Probabilistic reasoning is often attributed a temporal meaning, in which conditioning is regarded as a normative rule to compute future beliefs out of current beliefs and observations. However, the well-established 'updating interpretation' of conditioning is not concerned with beliefs that evolve in time, and in particular with future beliefs. On the other hand, a temporal justification of conditioning was proposed already by De Moivre and Bayes, by requiring that current and future beliefs be consistent. We reconsider the latter approach while dealing with a generalised version of the problem, using a behavioural theory of imprecise probability in the form of coherent lower previsions as well as of coherent sets of desirable gambles, and letting the possibility space be finite or infinite. We obtain that using conditioning is normative, in the imprecise case, only if one establishes future behavioural commitments at the same time of current beliefs. In this case it is also normative that present beliefs be conglomerable, which is a result that touches on a long-term controversy at the foundations of probability. In the remaining case, where one commits to some future behaviour after establishing present beliefs, we characterise the several possibilities to define consistent future assessments; this shows in particular that temporal consistency does not preclude changes of mind. And yet, our analysis does not support that rationality requires consistency in general, even though pursuing consistency makes sense and is useful, at least as a way to guide and evaluate the assessment process. These considerations narrow down in the special case of precise probability, because this formalism cannot distinguish the two different situations illustrated above: it turns out that the only consistent rule is conditioning and moreover that it is not rational to be willing to stick to precise probability while using a rule different from conditioning to compute future beliefs; rationality requires in addition the disintegrability of the present-time probability. © 2013 Elsevier B.V.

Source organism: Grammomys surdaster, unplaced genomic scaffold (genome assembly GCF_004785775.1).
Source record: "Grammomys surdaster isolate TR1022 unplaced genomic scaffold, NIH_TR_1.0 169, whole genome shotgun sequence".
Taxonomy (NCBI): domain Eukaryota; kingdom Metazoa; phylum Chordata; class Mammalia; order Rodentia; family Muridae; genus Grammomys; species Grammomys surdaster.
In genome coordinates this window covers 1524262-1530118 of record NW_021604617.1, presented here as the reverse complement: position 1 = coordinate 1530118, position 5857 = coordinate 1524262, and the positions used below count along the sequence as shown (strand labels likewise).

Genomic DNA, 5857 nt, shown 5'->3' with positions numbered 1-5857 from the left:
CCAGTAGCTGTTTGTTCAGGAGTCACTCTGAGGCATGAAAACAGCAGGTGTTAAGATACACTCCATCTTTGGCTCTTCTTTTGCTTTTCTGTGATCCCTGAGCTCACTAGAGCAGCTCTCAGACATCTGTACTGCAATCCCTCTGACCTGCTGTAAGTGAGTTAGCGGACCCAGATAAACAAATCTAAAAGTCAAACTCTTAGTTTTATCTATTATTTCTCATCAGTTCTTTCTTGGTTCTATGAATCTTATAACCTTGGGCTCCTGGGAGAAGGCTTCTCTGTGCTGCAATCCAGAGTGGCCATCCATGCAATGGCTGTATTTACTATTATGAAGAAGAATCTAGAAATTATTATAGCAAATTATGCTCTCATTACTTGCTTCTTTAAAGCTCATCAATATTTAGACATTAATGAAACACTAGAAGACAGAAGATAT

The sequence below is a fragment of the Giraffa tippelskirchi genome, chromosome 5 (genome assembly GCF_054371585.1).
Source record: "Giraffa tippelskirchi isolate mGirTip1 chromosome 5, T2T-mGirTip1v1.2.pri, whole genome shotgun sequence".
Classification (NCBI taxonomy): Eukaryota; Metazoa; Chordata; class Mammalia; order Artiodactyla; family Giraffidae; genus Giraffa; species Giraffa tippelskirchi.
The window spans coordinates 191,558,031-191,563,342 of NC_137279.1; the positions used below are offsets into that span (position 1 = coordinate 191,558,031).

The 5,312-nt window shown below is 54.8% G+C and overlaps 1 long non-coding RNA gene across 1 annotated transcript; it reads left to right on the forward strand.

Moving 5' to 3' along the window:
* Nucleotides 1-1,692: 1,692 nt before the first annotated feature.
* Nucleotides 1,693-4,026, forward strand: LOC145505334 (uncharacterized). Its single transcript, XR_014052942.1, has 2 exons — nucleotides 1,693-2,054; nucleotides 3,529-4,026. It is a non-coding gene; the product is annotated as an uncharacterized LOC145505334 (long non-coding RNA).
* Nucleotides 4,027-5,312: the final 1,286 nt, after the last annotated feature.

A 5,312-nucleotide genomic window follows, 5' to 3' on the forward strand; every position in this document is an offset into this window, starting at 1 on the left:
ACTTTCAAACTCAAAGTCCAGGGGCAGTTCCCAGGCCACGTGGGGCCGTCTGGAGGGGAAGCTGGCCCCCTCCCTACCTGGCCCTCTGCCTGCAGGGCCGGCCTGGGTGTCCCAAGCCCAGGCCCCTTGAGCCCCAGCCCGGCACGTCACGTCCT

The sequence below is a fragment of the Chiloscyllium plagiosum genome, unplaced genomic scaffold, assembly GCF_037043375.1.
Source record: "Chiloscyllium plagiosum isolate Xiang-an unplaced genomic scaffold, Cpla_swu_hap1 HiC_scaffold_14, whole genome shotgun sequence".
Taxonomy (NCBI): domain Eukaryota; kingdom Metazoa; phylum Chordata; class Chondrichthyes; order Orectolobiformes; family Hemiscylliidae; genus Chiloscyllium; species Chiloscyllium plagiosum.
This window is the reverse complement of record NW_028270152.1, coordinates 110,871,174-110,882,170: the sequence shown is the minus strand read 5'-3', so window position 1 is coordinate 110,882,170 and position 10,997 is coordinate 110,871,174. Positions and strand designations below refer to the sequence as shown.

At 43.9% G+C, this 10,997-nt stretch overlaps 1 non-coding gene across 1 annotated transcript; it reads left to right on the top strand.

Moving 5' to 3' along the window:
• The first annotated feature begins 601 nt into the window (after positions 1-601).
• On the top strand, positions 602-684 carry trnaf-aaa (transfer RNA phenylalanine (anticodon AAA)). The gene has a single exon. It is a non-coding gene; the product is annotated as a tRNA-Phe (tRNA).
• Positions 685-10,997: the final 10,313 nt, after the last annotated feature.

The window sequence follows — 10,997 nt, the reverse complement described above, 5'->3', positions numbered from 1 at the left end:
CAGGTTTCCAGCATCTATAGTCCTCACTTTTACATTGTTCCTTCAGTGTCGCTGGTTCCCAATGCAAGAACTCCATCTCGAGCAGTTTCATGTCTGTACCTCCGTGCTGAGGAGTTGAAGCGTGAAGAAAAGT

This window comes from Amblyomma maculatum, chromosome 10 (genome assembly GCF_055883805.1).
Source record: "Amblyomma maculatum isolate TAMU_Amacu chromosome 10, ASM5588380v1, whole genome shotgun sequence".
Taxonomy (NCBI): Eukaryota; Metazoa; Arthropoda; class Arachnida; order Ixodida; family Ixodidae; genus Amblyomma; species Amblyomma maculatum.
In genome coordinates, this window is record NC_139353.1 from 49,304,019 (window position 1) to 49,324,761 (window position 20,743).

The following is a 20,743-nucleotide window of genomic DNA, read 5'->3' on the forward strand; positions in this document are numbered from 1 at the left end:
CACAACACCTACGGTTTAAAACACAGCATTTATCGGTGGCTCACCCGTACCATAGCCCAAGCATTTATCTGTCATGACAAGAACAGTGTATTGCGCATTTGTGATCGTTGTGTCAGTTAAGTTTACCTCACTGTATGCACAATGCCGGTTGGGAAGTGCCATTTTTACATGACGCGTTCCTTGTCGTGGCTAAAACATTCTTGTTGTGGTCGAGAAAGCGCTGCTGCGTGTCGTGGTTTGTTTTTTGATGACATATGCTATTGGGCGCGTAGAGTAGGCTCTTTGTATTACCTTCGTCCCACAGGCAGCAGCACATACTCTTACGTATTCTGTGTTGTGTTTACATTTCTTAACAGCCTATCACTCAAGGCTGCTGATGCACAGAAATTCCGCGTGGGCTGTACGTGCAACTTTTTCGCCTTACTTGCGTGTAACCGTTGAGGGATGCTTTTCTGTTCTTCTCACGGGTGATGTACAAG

Zaffalon, M., & Miranda, E. (2013). Probability and time. Artificial Intelligence, 198, 1–51. https://doi.org/10.1016/j.artint.2013.02.005